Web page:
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My DS told me pre-k teach told him he was being hateful......

I know that hateful really isn't a bad word. But, I am trying to teach DS to use less hurtful words, so hate is a word we don't use at home. I'm not sure how I feel about teacher using it to describe a behavior from him. I really think his teacher is doing a pretty good job so far, this is her first year teaching so I don't want to stir things up for her too much. So I guess my real question is "Should pre-k teachers be able to tell children they are being hateful and since mine did should I say anything?"

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Asked by Anonymous at 2:11 AM on Nov. 13, 2008 in Preschoolers (3-4)

Answers (9)
  • what was he doing that she called "hateful"?

    name calling? hitting? taking things away from other children? IMHO those are all expressions of hate so I do not think "hateful" is the wrong word in that case.

    Answer by Anonymous at 2:12 AM on Nov. 13, 2008

  • To the best of my knowledge he wasn't doing anything hateful. He said it was about a game. He doesn't hit, kick, bite, scratch, or throw things. He may on occasion raise his voice or throw a temper tantrum but rarely ever strikes out at another child without being seriously provoked to do so. (noting that behavior is not acceptable even if seriously provoked). So honestly I don't know the action she was describing,

    Answer by love2bemommy03 at 2:16 AM on Nov. 13, 2008

  • did you ask her? if not, ask her

    young children never think they are doing wrong. 99% they won't tell you when they are bad, why would they, it just gets them in trouble.

    Answer by Anonymous at 2:21 AM on Nov. 13, 2008

  • hateful is a pretty strong word, I guess I'm looking at it this way. Your not supposed to tell kids that they're bad or even being bad because if they hear it enough they start seeing themselves as bad. Now if you replace the word "bad" with "hateful", isn't it worse? I think if your son is having a behavior problem then, yes, you should correct it, but I also think you should talk to the teacher and ask her to figure out a way to bring his poor behavior to his attention without having to attack his character. 

     Just my opinion :)


    Answer by Lornamay at 4:16 AM on Nov. 13, 2008

  • Exactly Lornamay, She should have addressed his particular behavior instead of attacking him as a person and I do think that you should address that with her.

    Answer by Kimebs at 7:11 AM on Nov. 13, 2008

  • If this were my son I would call the teacher and set up a time to see her in person. I would tell her, in person, that I was concerned about our conversation we had regarding my son's behavior that she described as being "hateful." I would tell her I want him to be successful at school, that I value her imput, and I need clear and specific examples of behaviors he displays that are "hateful." I would ask her to give several examples or clarify if this was only one incident. Then I would listen. First year teacher or just about to retire - I would tell her that her snyntax and use of the word hatefull was unsettling with me. I then would thank her for talking to me and let her know I will talk with my son. I would also ask what she plans on doing to help my son be a better friend and student in the class. Put it back on her.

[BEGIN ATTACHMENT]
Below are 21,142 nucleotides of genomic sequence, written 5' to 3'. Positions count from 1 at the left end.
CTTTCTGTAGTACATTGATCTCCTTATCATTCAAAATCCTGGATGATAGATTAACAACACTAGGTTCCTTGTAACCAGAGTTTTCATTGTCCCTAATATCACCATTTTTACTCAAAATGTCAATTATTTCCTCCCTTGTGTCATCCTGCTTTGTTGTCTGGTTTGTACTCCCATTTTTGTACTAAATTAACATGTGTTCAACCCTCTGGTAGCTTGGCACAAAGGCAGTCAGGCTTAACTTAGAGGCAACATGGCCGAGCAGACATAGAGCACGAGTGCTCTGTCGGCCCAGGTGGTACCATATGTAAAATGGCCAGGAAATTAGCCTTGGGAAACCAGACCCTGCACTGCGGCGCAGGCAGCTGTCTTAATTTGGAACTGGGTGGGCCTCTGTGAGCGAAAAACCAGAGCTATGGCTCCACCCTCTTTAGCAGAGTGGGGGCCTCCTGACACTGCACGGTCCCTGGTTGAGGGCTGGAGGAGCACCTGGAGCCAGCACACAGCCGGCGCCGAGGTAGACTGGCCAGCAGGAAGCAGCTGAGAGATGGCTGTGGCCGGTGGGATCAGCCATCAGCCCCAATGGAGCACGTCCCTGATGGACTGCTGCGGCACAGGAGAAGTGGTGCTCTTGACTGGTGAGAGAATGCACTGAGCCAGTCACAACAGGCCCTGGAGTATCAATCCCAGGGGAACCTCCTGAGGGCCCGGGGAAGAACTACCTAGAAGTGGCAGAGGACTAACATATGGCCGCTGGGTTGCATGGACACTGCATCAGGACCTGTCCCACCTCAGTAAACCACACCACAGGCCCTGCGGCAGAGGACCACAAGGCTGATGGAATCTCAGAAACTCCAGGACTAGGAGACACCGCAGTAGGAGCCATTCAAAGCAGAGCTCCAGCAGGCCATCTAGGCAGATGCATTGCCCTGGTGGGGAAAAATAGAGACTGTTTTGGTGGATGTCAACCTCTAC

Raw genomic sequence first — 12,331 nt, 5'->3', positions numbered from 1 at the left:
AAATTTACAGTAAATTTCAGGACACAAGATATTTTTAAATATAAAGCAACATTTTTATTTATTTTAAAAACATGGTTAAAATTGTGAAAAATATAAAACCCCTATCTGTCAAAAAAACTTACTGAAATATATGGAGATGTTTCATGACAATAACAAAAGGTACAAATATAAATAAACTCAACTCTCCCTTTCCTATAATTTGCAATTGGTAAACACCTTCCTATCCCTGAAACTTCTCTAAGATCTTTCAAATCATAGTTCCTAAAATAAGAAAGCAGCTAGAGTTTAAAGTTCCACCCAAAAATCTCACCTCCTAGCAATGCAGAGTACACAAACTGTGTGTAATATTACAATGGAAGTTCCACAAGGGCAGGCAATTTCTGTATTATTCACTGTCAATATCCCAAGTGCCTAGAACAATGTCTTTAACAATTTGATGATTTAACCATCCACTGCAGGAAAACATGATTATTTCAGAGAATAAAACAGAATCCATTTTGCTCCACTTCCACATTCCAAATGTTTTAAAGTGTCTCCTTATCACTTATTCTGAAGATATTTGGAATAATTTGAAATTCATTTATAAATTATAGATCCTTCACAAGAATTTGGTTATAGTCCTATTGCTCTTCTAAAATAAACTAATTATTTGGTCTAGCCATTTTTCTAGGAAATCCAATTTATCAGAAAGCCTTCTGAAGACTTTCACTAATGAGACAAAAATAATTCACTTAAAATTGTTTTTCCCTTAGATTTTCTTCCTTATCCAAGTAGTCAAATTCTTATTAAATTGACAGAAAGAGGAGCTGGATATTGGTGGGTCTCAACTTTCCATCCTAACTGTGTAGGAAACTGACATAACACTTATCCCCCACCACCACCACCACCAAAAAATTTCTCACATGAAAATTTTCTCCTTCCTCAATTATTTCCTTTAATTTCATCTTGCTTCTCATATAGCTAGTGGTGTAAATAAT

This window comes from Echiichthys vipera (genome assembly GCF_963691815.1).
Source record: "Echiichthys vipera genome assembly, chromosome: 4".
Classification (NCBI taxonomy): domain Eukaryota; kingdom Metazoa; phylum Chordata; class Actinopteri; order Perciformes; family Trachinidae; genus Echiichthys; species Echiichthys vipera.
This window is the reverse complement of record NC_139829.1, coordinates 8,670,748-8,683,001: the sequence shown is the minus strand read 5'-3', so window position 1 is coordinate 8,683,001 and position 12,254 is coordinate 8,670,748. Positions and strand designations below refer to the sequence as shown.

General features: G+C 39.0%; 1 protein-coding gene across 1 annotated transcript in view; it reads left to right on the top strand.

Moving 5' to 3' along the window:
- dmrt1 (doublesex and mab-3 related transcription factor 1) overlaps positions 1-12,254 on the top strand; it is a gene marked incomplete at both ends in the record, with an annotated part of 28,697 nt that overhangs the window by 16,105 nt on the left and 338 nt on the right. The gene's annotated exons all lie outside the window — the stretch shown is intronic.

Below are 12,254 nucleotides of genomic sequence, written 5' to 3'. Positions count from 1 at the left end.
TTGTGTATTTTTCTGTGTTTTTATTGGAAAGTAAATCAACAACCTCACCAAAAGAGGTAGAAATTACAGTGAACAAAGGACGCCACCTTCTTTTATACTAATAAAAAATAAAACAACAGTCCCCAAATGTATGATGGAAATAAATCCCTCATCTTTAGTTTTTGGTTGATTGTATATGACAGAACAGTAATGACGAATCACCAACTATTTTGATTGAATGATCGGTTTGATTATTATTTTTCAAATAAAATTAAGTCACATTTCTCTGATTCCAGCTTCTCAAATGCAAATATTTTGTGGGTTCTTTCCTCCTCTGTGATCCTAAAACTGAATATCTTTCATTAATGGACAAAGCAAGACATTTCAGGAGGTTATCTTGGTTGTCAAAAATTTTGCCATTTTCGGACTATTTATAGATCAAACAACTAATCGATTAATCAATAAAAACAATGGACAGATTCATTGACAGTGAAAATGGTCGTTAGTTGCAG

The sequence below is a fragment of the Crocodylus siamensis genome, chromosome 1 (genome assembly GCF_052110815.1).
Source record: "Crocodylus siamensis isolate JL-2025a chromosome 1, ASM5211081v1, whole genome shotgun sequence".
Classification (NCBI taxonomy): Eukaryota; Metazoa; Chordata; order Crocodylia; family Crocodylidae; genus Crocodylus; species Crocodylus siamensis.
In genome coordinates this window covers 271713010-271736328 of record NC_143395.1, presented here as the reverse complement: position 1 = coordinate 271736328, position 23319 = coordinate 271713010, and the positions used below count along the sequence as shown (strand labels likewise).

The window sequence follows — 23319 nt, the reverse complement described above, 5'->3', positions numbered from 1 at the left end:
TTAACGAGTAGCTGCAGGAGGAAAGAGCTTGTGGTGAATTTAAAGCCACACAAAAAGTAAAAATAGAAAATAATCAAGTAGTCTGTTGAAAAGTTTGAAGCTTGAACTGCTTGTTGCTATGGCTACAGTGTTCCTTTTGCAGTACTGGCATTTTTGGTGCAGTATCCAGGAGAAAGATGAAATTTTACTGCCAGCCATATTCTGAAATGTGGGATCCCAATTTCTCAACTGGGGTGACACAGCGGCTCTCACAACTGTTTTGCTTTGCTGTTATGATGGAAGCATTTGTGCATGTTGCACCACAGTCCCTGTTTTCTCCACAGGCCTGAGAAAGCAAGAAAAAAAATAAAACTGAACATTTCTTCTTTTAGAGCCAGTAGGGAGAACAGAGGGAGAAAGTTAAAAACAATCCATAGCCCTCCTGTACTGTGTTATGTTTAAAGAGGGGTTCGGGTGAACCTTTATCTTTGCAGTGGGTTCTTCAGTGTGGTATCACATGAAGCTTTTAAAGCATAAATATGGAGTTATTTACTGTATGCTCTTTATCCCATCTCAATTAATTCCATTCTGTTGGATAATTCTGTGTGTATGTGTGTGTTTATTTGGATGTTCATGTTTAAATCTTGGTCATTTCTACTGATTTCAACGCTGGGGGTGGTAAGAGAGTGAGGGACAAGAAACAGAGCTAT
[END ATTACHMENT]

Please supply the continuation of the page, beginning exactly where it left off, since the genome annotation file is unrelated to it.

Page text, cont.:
Answer by frogdawg at 8:43 AM on Nov. 13, 2008

  • Well I would look at the tech. of the wording. I know that sounds bad, but if she said he was "being" hateful, then I would bring it up, because takin by a child she was basically calling him hateful, but if she said " acting" hateful then I wouldn't put to much to it she was just describing a behavior, and in some ways teaching that "acting hateful" isn't nice. If your bothered by the word "hateful" Then as his parent you are within your rights to let her know you would rather her use a different word. Be careful in your wording and how much your son hears on this subject,you still want him to respect his teacher. :)

    Answer by Izzyscrazymom at 10:45 AM on Nov. 13, 2008

  • 1) talk to the teacher about your child... find out what happened in general
    2) tell the teacher your child now wonders what hateful is. Ask if there might be other words we could brainstorm on to describe this behavior? Disobedient? Not nice?

    Teacher friend of mine told me you never want to speak the negative word... always positive.

    Example: Stop whining please. I don't like the whining. (re-enforces you understand exactly what they are doing.) Instead: Big girl voice please. I don't hear you.

    So ask the teacher that while your child might have done something that was indeed hateful, perhaps there's another word to describe it? Johnny, what you did wasn't nice.

    I personally wonder if the teacher was having a bad day?

    Answer by lynnard at 2:30 PM on Nov. 13, 2008

  • I really appreciate all of your answers on this. DS is one of the few children that does tattle on himself when he misbehaves, at least when he does it outside of home. Now at home is a different story, I could have watched him put an entire roll of toilet paper in the sink to watch it swell as the water ran over it and if he thought no one was looking he will deny, deny, deny. But outside of home I think he feels that everyone is watching so he rarely tries to keep out of trouble in those situations. In this case his exact words were "Mommy Ms. (TEACH) told me I was being hateful about the game today, I wasn't trying to be mean." He recognized the word hateful as a "bad word" and I believe it made him uneasy. He said he wanted to play and cried when the other kids didn't want to let him. I am going to talk with Teacher about this situation. I was feeling as though I may be practicing the over protective mom role.

    Answer by love2bemommy03 at 2:00 AM on Nov. 14, 2008

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